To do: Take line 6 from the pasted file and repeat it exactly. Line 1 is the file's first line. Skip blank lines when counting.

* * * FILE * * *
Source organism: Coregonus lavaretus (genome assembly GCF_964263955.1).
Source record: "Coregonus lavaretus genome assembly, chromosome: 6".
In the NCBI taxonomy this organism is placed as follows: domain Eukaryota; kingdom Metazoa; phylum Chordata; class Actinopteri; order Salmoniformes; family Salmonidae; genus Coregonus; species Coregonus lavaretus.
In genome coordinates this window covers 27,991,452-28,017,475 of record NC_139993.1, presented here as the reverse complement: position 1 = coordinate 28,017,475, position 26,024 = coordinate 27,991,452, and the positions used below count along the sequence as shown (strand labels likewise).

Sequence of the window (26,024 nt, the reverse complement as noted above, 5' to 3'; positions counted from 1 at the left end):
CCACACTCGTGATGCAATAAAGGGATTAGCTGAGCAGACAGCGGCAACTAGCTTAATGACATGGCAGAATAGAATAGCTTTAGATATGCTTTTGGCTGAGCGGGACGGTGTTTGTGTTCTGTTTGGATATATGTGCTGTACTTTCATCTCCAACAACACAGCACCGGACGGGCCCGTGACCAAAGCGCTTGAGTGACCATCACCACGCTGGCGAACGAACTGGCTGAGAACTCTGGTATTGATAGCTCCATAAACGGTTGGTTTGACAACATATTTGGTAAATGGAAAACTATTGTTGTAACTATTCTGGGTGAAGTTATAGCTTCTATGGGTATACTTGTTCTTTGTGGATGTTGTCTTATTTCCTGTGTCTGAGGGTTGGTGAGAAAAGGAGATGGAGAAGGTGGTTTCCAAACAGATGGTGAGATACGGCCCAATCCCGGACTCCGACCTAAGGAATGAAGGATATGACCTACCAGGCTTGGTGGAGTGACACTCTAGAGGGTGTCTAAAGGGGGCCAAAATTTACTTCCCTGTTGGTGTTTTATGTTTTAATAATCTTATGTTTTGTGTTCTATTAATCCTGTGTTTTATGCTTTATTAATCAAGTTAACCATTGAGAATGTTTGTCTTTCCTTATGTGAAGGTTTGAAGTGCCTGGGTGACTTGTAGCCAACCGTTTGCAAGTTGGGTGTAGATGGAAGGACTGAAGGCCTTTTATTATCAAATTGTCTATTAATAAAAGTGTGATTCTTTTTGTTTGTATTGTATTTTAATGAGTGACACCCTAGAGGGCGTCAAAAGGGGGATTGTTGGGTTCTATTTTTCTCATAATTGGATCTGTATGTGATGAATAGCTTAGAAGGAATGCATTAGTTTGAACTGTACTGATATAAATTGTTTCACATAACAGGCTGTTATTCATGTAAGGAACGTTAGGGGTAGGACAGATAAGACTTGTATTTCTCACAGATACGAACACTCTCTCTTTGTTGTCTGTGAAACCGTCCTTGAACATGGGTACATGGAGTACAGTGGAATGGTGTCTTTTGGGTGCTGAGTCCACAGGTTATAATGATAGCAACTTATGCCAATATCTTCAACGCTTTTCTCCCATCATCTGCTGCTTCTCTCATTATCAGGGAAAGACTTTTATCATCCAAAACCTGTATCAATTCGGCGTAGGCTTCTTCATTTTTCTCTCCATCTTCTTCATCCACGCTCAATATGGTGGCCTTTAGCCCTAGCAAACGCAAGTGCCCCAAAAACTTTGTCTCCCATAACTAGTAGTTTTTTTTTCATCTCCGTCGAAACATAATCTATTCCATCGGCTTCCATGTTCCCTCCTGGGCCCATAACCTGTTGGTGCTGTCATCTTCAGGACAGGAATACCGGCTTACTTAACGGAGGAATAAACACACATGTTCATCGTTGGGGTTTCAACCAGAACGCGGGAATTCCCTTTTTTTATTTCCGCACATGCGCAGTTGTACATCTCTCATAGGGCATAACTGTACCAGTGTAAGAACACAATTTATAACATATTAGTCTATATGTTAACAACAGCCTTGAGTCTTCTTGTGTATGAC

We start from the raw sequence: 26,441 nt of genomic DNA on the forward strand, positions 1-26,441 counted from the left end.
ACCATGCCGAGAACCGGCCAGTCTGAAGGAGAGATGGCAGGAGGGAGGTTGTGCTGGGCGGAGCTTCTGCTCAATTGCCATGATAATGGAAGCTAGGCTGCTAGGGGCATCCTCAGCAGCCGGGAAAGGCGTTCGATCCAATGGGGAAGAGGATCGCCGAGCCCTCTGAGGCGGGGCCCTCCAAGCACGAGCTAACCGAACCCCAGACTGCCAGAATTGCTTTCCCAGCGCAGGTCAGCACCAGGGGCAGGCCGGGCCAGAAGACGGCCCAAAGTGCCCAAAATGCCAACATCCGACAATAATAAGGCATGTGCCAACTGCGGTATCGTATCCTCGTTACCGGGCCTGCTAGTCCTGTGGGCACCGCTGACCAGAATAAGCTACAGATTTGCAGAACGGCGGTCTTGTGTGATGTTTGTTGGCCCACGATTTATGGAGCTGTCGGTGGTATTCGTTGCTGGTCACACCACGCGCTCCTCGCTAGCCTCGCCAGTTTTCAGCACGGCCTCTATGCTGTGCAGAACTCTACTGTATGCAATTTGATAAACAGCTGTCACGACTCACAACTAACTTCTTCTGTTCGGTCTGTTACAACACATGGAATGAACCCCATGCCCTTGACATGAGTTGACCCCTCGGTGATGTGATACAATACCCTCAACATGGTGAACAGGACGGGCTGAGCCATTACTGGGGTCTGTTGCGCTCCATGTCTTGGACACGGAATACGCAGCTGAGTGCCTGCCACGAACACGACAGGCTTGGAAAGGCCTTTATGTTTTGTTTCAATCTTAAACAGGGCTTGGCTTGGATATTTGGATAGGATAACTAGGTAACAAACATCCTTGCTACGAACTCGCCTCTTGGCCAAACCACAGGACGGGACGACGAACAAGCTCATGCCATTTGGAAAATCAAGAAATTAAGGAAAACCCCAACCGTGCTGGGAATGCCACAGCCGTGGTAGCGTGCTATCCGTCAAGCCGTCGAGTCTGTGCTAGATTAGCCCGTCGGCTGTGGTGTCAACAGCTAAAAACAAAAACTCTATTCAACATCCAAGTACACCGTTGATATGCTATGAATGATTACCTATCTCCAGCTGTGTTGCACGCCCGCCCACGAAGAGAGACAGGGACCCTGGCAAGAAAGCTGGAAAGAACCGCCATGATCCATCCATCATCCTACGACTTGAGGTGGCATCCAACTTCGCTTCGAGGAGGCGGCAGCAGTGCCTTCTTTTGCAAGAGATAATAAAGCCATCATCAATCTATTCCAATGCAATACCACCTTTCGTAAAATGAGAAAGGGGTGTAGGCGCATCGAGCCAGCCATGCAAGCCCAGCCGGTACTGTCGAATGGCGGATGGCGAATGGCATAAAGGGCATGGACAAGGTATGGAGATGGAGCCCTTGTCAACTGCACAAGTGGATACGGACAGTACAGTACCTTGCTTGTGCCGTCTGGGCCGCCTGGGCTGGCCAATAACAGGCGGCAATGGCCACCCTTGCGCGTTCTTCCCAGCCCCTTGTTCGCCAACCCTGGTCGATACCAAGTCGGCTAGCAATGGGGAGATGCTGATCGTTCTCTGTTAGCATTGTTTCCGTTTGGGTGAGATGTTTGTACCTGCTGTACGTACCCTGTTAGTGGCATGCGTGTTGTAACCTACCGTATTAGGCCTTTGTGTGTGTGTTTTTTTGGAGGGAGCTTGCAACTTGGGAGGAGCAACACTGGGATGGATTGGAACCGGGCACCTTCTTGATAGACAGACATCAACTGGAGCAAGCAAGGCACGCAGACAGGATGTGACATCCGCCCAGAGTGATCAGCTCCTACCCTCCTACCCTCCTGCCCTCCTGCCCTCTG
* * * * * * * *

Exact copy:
CCACACTCGTGATGCAATAAAGGGATTAGCTGAGCAGACAGCGGCAACTAGCTTAATGACATGGCAGAATAGAATAGCTTTAGATATGCTTTTGGCTGAGCGGGACGGTGTTTGTGTTCTGTTTGGATATATGTGCTGTACTTTCATCTCCAACAACACAGCACCGGACGGGCCCGTGACCAAAGCGCTTGAGTGACCATCACCACGCTGGCGAACGAACTGGCTGAGAACTCTGGTATTGATAGCTCCATAAACGGTTGGTTTGACAACATATTTGGTAAATGGAAAACTATTGTTGTAACTATTCTGGGTGAAGTTATAGCTTCTATGGGTATACTTGTTCTTTGTGGATGTTGTCTTATTTCCTGTGTCTGAGGGTTGGTGAGAAAAGGAGATGGAGAAGGTGGTTTCCAAACAGATGGTGAGATACGGCCCAATCCCGGACTCCGACCTAAGGAATGAAGGATATGACCTACCAGGCTTGGTGGAGTGACACTCTAGAGGGTGTCTAAAGGGGGCCAAAATTTACTTCCCTGTTGGTGTTTTATGTTTTAATAATCTTATGTTTTGTGTTCTATTAATCCTGTGTTTTATGCTTTATTAATCAAGTTAACCATTGAGAATGTTTGTCTTTCCTTATGTGAAGGTTTGAAGTGCCTGGGTGACTTGTAGCCAACCGTTTGCAAGTTGGGTGTAGATGGAAGGACTGAAGGCCTTTTATTATCAAATTGTCTATTAATAAAAGTGTGATTCTTTTTGTTTGTATTGTATTTTAATGAGTGACACCCTAGAGGGCGTCAAAAGGGGGATTGTTGGGTTCTATTTTTCTCATAATTGGATCTGTATGTGATGAATAGCTTAGAAGGAATGCATTAGTTTGAACTGTACTGATATAAATTGTTTCACATAACAGGCTGTTATTCATGTAAGGAACGTTAGGGGTAGGACAGATAAGACTTGTATTTCTCACAGATACGAACACTCTCTCTTTGTTGTCTGTGAAACCGTCCTTGAACATGGGTACATGGAGTACAGTGGAATGGTGTCTTTTGGGTGCTGAGTCCACAGGTTATAATGATAGCAACTTATGCCAATATCTTCAACGCTTTTCTCCCATCATCTGCTGCTTCTCTCATTATCAGGGAAAGACTTTTATCATCCAAAACCTGTATCAATTCGGCGTAGGCTTCTTCATTTTTCTCTCCATCTTCTTCATCCACGCTCAATATGGTGGCCTTTAGCCCTAGCAAACGCAAGTGCCCCAAAAACTTTGTCTCCCATAACTAGTAGTTTTTTTTTCATCTCCGTCGAAACATAATCTATTCCATCGGCTTCCATGTTCCCTCCTGGGCCCATAACCTGTTGGTGCTGTCATCTTCAGGACAGGAATACCGGCTTACTTAACGGAGGAATAAACACACATGTTCATCGTTGGGGTTTCAACCAGAACGCGGGAATTCCCTTTTTTTATTTCCGCACATGCGCAGTTGTACATCTCTCATAGGGCATAACTGTACCAGTGTAAGAACACAATTTATAACATATTAGTCTATATGTTAACAACAGCCTTGAGTCTTCTTGTGTATGAC